Girls on their first day back to school at Aisha bent Al Mo’meneen school in Amman. Schools reopened in Jordan from 31 August for the first time since closing in March due to COVID-19 prevention measures.
UNICEF is supporting the Ministry of Education’s Safely Back to School campaign, under which schools ensure all necessary safety measures are taken, including physical distancing and increased hygiene measures and awareness. Students are also returning to school on a rotational basis – spending half the week at school and the rest at home using distance learning.
Lao People's Democratic Republic
On 18 May, Lycée de Vientiane, a public school in Vientiane, Lao PDR’s capital, welcomed back over 900 of its students.
After a two-month-long school closure in Lao PDR and with no new cases reported in over a month, the Ministry of Education issued Safe Schools guidance for schools to reopen in phases.
UNICEF supported the Ministry of Education to develop a COVID-19 response plan and participated in a back-to-school campaign aimed at parents, teachers and students. As part of the campaign, posters were distributed to all schools in the country, as well as messages in digital and traditional media.
Students attend classes at the Bekar O Soueid Ahmed school, south of the capital Nouakchott. After several months of school closures, students in Mauritania returned to classrooms at the beginning of September.
Among the precautions put in place by the Ministry of Health are systematic handwashing and the wearing of masks by teachers and children over 11 years of age. Teachers are also encouraged to limit the number of students per table.
UNICEF is supporting schools by providing handwashing stations situated at entrances. As of 19 August, UNICEF has helped equip 563 hand washing stations and has supplied soap and bleach for 205 schools.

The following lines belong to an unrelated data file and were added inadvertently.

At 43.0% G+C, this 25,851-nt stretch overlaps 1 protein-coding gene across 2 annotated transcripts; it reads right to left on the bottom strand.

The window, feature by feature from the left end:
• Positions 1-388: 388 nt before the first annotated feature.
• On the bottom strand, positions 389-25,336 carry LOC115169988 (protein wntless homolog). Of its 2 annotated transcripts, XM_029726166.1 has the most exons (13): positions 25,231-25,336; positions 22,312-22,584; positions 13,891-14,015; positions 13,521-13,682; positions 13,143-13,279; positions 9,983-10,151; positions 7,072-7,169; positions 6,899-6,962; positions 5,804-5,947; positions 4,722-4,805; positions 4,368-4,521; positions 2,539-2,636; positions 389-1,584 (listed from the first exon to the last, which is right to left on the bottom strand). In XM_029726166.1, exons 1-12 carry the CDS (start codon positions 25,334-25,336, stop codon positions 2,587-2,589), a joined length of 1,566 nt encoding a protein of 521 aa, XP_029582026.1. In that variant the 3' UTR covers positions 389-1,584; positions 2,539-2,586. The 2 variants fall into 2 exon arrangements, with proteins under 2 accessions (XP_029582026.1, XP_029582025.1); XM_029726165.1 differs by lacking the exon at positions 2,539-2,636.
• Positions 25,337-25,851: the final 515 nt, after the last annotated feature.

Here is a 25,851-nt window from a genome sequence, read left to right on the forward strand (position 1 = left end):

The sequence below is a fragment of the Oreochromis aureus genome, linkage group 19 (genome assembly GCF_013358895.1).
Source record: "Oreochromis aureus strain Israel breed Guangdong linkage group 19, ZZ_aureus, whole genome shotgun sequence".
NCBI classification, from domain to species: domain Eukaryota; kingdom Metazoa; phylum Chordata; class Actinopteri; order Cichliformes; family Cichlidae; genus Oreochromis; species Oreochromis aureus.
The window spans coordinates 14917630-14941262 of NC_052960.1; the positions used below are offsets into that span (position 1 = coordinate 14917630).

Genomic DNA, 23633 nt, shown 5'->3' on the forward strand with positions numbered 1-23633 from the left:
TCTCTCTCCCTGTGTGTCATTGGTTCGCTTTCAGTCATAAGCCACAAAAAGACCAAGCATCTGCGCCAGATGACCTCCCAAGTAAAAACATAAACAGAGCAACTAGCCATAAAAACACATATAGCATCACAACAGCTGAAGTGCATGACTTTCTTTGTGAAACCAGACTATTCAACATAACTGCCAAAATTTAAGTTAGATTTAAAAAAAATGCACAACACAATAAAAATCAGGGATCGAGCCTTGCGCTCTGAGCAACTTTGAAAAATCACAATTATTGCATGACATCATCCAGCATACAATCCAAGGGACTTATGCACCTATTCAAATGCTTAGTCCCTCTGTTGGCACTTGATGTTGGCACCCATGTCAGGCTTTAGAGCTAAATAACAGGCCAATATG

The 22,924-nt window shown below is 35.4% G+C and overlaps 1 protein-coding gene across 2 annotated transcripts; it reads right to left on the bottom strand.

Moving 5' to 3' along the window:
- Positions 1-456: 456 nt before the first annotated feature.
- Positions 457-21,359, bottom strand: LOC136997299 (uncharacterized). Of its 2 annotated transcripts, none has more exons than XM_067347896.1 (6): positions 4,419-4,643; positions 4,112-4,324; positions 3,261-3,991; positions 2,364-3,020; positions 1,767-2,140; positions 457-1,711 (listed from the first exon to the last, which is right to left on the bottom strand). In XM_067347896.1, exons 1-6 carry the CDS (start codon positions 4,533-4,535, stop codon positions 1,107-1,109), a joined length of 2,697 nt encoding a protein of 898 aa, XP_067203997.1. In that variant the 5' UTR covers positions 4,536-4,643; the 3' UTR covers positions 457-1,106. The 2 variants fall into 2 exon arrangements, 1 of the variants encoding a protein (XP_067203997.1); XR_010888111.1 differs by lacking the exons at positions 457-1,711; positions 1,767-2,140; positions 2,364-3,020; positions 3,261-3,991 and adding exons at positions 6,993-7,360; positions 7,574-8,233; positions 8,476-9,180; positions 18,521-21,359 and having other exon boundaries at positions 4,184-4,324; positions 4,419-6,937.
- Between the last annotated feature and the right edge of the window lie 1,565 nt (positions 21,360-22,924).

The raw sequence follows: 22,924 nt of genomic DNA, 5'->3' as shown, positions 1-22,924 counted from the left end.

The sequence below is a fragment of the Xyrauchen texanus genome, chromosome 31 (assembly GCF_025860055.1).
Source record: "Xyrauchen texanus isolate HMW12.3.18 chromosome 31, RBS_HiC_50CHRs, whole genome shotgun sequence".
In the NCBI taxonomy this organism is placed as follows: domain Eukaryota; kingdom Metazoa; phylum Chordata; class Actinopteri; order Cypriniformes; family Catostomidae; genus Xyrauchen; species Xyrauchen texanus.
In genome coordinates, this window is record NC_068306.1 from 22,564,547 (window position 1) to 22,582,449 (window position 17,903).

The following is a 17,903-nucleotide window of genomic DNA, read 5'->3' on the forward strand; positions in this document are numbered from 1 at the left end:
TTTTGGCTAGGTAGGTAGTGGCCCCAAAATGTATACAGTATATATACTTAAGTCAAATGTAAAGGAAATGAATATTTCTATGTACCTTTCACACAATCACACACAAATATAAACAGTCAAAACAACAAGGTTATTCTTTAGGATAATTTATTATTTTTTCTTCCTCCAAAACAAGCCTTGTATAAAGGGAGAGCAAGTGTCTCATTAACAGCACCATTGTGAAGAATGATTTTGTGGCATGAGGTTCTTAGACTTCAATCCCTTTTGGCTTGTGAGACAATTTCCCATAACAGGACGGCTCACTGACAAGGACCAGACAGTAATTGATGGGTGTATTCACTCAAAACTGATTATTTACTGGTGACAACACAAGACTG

A student gets her temperature checked before the start of class.
Schools and kindergartens in Mongolia reopened on 1 September with prevention and precautionary measures including restrictions on the number of children in each classroom to no more than 20 pupils and blended (both online and classroom) learning for schools in certain areas.
As of 14 September, UNICEF has supplied infrared thermometers to all public schools and kindergartens in the Bayanzurkh district of the capital Ulaanbaatar and is planning to cover schools and kindergartens in the Bayankhongor, Gobi-Altai and Zavkhan provinces.
Students wearing facemasks wash their hands at their school in Sri Lanka. Schools reopened on 6 July for certain grades after being closed since March.
As part of our going ongoing COVID-19 response work for schools in Sri Lanka, UNICEF supports the Government in developing safe school operations, promoting hygiene practices, and by providing expertise in the areas of health, nutrition, education, child protection, social policy and communications.
On 19 August, UNICEF became part of a new national media campaign asking children and parents to follow seven new and essential ‘lessons’ to limit the risk and spread of the coronavirus.
This article was originally published on 24 August 2020. It was updated on 1 October 2020.